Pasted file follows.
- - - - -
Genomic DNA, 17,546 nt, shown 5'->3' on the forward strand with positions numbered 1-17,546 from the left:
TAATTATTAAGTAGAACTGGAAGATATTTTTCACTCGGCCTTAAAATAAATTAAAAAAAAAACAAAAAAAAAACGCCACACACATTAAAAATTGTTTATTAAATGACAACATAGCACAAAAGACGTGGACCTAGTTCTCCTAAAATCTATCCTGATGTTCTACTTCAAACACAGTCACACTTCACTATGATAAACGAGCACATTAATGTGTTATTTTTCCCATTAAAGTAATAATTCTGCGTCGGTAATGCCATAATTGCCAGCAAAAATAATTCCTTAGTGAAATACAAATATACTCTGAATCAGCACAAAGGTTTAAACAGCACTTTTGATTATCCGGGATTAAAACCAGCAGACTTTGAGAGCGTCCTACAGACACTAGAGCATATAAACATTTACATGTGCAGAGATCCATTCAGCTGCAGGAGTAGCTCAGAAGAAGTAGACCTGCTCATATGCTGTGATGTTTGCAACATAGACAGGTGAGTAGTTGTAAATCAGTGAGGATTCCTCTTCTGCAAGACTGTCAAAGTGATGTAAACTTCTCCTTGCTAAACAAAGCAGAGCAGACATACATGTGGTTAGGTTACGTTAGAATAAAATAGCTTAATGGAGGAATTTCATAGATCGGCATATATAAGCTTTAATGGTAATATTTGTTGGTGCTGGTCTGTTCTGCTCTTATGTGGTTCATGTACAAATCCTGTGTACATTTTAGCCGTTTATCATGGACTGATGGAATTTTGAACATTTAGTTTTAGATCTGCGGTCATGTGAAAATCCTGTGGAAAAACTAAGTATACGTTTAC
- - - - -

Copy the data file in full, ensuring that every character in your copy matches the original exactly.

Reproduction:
Genomic DNA, 17,546 nt, shown 5'->3' on the forward strand with positions numbered 1-17,546 from the left:
TAATTATTAAGTAGAACTGGAAGATATTTTTCACTCGGCCTTAAAATAAATTAAAAAAAAAACAAAAAAAAAACGCCACACACATTAAAAATTGTTTATTAAATGACAACATAGCACAAAAGACGTGGACCTAGTTCTCCTAAAATCTATCCTGATGTTCTACTTCAAACACAGTCACACTTCACTATGATAAACGAGCACATTAATGTGTTATTTTTCCCATTAAAGTAATAATTCTGCGTCGGTAATGCCATAATTGCCAGCAAAAATAATTCCTTAGTGAAATACAAATATACTCTGAATCAGCACAAAGGTTTAAACAGCACTTTTGATTATCCGGGATTAAAACCAGCAGACTTTGAGAGCGTCCTACAGACACTAGAGCATATAAACATTTACATGTGCAGAGATCCATTCAGCTGCAGGAGTAGCTCAGAAGAAGTAGACCTGCTCATATGCTGTGATGTTTGCAACATAGACAGGTGAGTAGTTGTAAATCAGTGAGGATTCCTCTTCTGCAAGACTGTCAAAGTGATGTAAACTTCTCCTTGCTAAACAAAGCAGAGCAGACATACATGTGGTTAGGTTACGTTAGAATAAAATAGCTTAATGGAGGAATTTCATAGATCGGCATATATAAGCTTTAATGGTAATATTTGTTGGTGCTGGTCTGTTCTGCTCTTATGTGGTTCATGTACAAATCCTGTGTACATTTTAGCCGTTTATCATGGACTGATGGAATTTTGAACATTTAGTTTTAGATCTGCGGTCATGTGAAAATCCTGTGGAAAAACTAAGTATACGTTTAC